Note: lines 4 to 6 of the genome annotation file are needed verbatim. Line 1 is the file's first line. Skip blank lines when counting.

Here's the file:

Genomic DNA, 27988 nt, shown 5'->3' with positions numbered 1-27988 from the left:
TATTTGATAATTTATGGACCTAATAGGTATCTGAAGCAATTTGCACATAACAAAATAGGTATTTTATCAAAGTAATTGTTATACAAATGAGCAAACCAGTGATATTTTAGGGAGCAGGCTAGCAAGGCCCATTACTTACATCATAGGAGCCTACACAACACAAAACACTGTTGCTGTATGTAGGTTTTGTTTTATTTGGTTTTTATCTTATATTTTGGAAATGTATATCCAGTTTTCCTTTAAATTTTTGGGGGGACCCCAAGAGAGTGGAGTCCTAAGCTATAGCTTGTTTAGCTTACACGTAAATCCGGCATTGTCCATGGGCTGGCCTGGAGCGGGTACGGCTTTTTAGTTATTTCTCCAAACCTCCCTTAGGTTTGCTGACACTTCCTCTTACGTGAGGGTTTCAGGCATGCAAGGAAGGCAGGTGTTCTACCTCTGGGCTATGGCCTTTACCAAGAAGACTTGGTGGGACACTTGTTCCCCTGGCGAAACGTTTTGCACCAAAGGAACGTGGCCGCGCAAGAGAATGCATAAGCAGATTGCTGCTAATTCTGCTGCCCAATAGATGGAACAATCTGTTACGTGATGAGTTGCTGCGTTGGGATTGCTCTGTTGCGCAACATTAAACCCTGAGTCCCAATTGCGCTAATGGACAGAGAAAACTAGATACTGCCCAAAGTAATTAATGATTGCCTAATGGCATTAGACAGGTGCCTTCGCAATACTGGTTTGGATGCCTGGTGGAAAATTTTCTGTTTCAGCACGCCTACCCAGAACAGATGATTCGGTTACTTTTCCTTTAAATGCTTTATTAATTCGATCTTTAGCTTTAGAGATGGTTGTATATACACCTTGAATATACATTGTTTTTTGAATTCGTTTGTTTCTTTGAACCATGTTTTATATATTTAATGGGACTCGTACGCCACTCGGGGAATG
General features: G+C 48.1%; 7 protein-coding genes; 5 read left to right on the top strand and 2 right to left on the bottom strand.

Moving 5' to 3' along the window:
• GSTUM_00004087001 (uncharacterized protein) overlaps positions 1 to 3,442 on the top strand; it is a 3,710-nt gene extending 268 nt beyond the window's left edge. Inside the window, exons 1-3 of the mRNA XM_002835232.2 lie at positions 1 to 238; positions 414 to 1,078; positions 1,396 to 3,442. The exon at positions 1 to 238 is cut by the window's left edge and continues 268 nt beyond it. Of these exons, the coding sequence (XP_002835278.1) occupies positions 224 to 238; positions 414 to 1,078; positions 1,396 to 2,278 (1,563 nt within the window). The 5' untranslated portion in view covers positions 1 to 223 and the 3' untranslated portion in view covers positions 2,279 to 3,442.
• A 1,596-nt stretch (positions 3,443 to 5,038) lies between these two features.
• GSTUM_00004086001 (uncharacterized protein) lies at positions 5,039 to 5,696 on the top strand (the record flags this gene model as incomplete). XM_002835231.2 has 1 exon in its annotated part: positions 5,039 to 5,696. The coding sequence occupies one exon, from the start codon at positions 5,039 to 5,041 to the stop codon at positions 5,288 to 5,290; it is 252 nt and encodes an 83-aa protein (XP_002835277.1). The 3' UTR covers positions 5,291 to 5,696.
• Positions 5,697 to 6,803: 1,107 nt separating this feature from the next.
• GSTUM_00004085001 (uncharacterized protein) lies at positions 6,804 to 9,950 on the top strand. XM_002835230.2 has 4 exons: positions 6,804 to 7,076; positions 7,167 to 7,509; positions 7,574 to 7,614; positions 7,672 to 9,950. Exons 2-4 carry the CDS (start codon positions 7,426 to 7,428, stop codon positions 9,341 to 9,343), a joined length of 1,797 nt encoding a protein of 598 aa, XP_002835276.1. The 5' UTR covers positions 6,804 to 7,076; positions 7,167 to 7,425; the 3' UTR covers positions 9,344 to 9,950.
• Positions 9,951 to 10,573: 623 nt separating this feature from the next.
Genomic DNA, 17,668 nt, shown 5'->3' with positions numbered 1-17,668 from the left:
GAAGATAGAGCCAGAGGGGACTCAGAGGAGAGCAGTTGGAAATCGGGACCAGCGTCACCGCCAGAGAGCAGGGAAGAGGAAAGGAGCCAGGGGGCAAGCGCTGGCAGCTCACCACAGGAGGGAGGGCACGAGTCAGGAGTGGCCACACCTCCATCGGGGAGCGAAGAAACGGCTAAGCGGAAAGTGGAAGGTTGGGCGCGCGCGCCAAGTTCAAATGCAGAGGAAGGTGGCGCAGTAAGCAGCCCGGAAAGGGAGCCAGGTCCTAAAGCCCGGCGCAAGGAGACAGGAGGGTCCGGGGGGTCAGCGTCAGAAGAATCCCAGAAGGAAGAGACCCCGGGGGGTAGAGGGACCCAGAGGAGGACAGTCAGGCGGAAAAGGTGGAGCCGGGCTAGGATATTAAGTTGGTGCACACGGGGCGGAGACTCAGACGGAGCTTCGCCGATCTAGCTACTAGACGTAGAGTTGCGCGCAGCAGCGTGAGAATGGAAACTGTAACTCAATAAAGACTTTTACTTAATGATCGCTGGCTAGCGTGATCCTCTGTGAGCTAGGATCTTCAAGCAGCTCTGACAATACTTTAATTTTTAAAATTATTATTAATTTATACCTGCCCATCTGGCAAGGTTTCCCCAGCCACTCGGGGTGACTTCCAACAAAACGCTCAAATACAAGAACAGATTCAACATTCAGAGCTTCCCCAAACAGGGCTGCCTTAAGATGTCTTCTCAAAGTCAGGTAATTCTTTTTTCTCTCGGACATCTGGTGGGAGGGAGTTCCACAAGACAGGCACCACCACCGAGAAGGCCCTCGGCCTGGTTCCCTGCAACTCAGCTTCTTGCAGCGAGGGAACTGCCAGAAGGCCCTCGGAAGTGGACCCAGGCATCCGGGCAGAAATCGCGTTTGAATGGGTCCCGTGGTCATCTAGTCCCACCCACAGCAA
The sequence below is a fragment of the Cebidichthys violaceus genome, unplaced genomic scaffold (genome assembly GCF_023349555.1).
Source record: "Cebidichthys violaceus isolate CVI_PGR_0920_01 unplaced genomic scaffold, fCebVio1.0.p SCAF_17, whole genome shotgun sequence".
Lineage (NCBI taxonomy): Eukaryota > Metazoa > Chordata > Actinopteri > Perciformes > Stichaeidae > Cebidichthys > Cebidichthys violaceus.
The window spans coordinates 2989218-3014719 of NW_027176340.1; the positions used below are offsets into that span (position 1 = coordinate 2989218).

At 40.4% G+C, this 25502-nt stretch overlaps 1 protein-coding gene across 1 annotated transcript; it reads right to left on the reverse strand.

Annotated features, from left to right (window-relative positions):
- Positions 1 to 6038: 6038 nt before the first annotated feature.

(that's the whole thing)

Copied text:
Moving 5' to 3' along the window:
• GSTUM_00004087001 (uncharacterized protein) overlaps positions 1 to 3,442 on the top strand; it is a 3,710-nt gene extending 268 nt beyond the window's left edge. Inside the window, exons 1-3 of the mRNA XM_002835232.2 lie at positions 1 to 238; positions 414 to 1,078; positions 1,396 to 3,442. The exon at positions 1 to 238 is cut by the window's left edge and continues 268 nt beyond it. Of these exons, the coding sequence (XP_002835278.1) occupies positions 224 to 238; positions 414 to 1,078; positions 1,396 to 2,278 (1,563 nt within the window). The 5' untranslated portion in view covers positions 1 to 223 and the 3' untranslated portion in view covers positions 2,279 to 3,442.
• A 1,596-nt stretch (positions 3,443 to 5,038) lies between these two features.